328 TALE OF A TORTOISE AND A MONKEY
amused at the impertinence of the little creature ; ' when would you like the trial to be ?'
' In an hour's time; I have some business to do first,' answered the tortoise. And he hastened away as fast as his short legs would carry him.
In a pool of the river a whale was resting, blowing water into the air and making a lovely fountain. The tortoise, however, was too young and too busy to admire such things, and he called to the whale to stop, as he wanted to speak to him. ' Would you like to try which of us is the stronger ?' said he. The whale looked at him, sent up another fountain, and answered : ' Oh, yes ; certainly. When do you wish to begin ? I am quite ready.'
' Then give me one of your longest bones, and I will fasten it to my leg. When I give the signal, you must pull, and we will see which can pull the hardest.'
' Very good,' replied the whale ; and he took out one of his bones and passed it to the tortoise.
The tortoise picked up the end of the bone in his mouth and went back to the elephant. ' I will fasten this to your leg,' said he, ' in the same way as it is fastened to mine, and we must both pull as hard as we can. We shall soon see which is the stronger.' So he wound it carefully round the elephant's leg, and tied it in a firm knot. ' Now!' cried he, plunging into a thick bush behind him.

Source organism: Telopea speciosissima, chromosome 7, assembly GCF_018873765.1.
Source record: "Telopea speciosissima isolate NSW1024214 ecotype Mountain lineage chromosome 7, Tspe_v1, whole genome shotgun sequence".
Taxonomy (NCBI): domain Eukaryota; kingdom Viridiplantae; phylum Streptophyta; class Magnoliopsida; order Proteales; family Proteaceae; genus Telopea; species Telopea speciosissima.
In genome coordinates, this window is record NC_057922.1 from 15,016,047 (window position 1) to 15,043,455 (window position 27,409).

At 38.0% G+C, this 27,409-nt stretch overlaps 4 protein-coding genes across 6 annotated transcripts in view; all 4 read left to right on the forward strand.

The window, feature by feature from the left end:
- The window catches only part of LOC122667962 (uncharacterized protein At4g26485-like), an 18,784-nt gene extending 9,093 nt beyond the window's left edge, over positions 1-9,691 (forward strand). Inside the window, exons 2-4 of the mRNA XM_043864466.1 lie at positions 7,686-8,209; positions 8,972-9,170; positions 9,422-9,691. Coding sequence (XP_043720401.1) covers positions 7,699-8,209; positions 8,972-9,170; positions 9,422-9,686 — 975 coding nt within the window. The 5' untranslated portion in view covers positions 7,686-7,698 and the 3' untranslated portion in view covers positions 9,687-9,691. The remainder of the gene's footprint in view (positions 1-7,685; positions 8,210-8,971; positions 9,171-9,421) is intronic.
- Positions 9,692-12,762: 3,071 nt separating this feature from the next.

The whale tugged at one end, and the elephant tugged at the other, and neither had any idea that he had not the tortoise for his foe. When the whale pulled hardest the elephant was dragged into the water; and when the elephant pulled the hardest the whale was hauled on to the land. They were very evenly matched, and the battle was a hard one.
At last they were quite tired, and the tortoise, who was watching, saw that they could play no more. So he crept from his hiding-place, and dipping himself in the river, he went to the elephant and said : ' I see that you